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Wednesday, June 29, 2011

Candlelight Vigils Part II

This is Part II of a two part blog post:

"He was a faggot," exclaimed one of Matthew Sheppard's torturers.

"Please don't go in," I pleaded.

It's quite amazing to me how many thoughts can pass through my mind in just one minute. I was all of a sudden thinking of the faggots in my life. My best friend died of AIDS in 1992 and my life would never be the same. This was in my pre-vegan years and I had done very little work to help animals.

As I stood outside the coliseum holding my candle I thought of the thousands of my lesbian and gay brothers and sisters who were also holding candles that night for a young "faggot" who would die from his beating. Their outrage was my outrage. I also shared outrage with my fellow protesters holding signs and candles trying to let good people know that they have no place attending a circus.

"Get a life," a man told me while walking past me with his wife and three children. I always love this comment.

A constant voice for the voiceless, an unapologetic animal rights and human rights activist, a person of faith, veteran, in recovery, a pretty decent part of my community. I spend most waking hours trying to make the world a better place for all living beings. He wants me to get a life.

"Please don't support cruelty," I ask as the entering crowd thins just before the circus is about to begin.

Over one hundred and fifty people attended the circus protest that night. I was the only openly gay man protesting that evening. Although there are those in the gay community that are entrenched in the leather community and others who believe animal testing is absolutely necessary, it is difficult for me to comprehend that I am the sole, openly gay representation at this protest.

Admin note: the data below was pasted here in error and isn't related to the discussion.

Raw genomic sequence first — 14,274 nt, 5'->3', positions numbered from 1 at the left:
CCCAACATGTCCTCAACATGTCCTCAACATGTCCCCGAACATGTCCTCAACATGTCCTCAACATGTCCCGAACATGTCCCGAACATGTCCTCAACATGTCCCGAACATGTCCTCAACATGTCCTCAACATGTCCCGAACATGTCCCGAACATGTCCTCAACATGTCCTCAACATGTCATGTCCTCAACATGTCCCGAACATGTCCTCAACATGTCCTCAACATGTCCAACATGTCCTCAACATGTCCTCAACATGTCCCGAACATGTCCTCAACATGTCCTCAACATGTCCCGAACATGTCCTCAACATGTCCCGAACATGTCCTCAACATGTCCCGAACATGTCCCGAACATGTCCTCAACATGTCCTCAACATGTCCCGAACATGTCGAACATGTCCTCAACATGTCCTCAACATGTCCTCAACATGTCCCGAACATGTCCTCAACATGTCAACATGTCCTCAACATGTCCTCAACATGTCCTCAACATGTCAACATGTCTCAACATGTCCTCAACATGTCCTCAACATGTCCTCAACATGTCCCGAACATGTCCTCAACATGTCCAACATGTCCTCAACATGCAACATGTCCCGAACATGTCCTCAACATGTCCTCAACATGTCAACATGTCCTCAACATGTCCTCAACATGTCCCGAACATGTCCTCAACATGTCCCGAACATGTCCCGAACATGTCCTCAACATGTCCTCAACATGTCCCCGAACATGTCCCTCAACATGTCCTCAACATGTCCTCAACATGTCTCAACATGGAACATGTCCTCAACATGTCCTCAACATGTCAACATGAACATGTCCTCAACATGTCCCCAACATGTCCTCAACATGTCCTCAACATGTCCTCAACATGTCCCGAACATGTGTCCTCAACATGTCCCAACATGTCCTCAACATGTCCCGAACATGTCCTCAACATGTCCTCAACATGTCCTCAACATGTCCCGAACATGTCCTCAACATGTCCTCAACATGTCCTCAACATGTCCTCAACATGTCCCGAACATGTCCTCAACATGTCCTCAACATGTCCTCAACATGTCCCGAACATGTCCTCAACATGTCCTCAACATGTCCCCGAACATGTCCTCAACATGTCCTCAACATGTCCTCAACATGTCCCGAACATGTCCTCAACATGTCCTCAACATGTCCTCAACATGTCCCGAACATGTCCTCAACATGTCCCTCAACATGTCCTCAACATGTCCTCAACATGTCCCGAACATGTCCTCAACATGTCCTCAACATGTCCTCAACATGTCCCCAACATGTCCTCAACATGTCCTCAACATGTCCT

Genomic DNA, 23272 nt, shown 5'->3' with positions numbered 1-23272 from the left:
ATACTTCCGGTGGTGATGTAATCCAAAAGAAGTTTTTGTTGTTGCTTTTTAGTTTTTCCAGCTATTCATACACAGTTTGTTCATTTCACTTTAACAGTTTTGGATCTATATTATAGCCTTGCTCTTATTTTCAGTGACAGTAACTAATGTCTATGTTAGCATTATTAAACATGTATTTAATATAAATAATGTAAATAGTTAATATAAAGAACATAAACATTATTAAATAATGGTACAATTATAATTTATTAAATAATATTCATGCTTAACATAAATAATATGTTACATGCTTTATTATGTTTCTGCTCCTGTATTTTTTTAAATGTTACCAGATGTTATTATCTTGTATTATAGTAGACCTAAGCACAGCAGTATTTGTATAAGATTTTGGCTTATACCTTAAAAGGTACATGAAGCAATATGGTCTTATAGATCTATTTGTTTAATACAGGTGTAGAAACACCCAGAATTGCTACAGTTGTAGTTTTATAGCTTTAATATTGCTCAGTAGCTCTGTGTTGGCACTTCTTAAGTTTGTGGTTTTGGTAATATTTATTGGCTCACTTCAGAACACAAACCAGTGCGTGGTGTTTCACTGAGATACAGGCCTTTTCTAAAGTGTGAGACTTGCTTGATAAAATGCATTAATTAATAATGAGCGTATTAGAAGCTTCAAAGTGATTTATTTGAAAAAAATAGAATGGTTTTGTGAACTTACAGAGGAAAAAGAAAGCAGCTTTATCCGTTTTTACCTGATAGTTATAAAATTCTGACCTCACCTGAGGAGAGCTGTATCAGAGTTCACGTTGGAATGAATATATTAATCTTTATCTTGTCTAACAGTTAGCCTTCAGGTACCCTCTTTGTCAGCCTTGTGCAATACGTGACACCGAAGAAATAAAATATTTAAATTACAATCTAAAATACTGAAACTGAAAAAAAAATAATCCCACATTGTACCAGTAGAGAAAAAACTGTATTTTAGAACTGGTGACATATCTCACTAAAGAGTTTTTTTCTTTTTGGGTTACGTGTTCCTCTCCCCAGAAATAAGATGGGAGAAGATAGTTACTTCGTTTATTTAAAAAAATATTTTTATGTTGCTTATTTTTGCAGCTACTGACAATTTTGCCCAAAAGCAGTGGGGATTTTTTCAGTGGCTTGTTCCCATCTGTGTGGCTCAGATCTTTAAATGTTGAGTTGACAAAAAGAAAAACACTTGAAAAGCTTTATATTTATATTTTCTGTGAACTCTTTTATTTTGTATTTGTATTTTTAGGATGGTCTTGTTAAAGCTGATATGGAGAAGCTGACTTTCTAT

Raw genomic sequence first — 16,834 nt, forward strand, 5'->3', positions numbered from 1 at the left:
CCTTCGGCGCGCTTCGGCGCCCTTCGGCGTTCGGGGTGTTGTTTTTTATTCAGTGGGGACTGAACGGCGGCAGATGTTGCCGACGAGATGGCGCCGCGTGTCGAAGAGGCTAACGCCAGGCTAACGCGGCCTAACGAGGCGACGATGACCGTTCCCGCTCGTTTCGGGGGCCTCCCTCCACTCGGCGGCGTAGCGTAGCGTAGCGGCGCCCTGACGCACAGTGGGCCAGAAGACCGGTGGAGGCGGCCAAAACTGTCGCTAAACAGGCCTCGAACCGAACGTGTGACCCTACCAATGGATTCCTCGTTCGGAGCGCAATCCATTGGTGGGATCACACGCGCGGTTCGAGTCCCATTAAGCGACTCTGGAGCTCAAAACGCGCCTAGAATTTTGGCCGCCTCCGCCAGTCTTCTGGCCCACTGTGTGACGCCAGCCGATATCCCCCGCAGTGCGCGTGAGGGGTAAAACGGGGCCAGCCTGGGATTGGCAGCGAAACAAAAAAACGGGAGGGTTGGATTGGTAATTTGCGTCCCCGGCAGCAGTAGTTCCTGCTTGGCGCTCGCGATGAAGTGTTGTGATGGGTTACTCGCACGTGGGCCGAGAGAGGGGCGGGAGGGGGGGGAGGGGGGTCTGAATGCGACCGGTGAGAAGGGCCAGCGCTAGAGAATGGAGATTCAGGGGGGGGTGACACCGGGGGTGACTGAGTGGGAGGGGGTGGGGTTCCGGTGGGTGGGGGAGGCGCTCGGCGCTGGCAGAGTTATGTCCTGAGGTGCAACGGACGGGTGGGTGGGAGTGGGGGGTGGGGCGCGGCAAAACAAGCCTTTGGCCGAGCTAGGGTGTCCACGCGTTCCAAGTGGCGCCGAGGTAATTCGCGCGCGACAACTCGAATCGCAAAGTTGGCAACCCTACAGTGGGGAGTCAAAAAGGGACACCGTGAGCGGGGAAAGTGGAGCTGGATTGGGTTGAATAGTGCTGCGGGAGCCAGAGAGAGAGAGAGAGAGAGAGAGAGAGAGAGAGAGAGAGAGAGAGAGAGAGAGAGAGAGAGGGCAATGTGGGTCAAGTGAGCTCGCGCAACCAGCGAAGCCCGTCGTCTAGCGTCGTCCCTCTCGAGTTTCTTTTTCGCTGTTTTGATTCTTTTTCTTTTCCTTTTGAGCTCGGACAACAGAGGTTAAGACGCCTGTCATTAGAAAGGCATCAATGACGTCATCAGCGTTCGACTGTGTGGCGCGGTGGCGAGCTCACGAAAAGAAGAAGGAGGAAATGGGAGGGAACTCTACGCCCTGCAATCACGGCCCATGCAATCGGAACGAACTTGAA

Present day, AIDS is killing thousands annually (I believe the number was around 18,000 in the US in 2010). Gay communities across the country were destroyed in the late eighties through the mid nineties. Activists joined together to fight discrimination towards people with HIV/AIDS and to fight for federal dollars to find a cure. Fighting amongst groups could not happen while friends, lovers, and partners were dying. Fighting together could create change. Those fighting to end the torture of animals, whether the torture happens on a fur farm, factory farm or a circus, all have a common denominator.

Yet as millions of animals suffer. many groups (and individuals) spend time fighting or attacking other groups because of different opinions rather than fighting the torturers. Those who profit from killing animals smile when those are the voice for animals fight publicly. Some animal groups have become more like Focus on the Family by telling people you either agree with us or you don't. If one doesn't agree with these groups 100% then stay away. No discussion, no invitation to sit down and discuss what they might have in common. Our message is correct and yours is not. Meanwhile, millions continue to suffer.

AIDS has had a huge affect on my life. Does testing on mice and rats bring us closer to a cure? I think not. I have heard those who support testing tell people like me that one cannot be against testing on animals and support a cure for AIDS. That is way off base. Yet the schism between the animal rights community and the gay and lesbian community definitely has roots in the AIDS disaster. Fortunately, this is changing.

Another candlelight vigil. Angie Zapata was a transgender woman living in Greeley, Colorado. In July, 2008 Angie was beaten to death in her apartment by a man who discovered she was not born a woman. She was beaten with a fire extinguisher. Her family and community were devastated. I was devastated. Will I be the only animal rights activist at her candlelight vigil?

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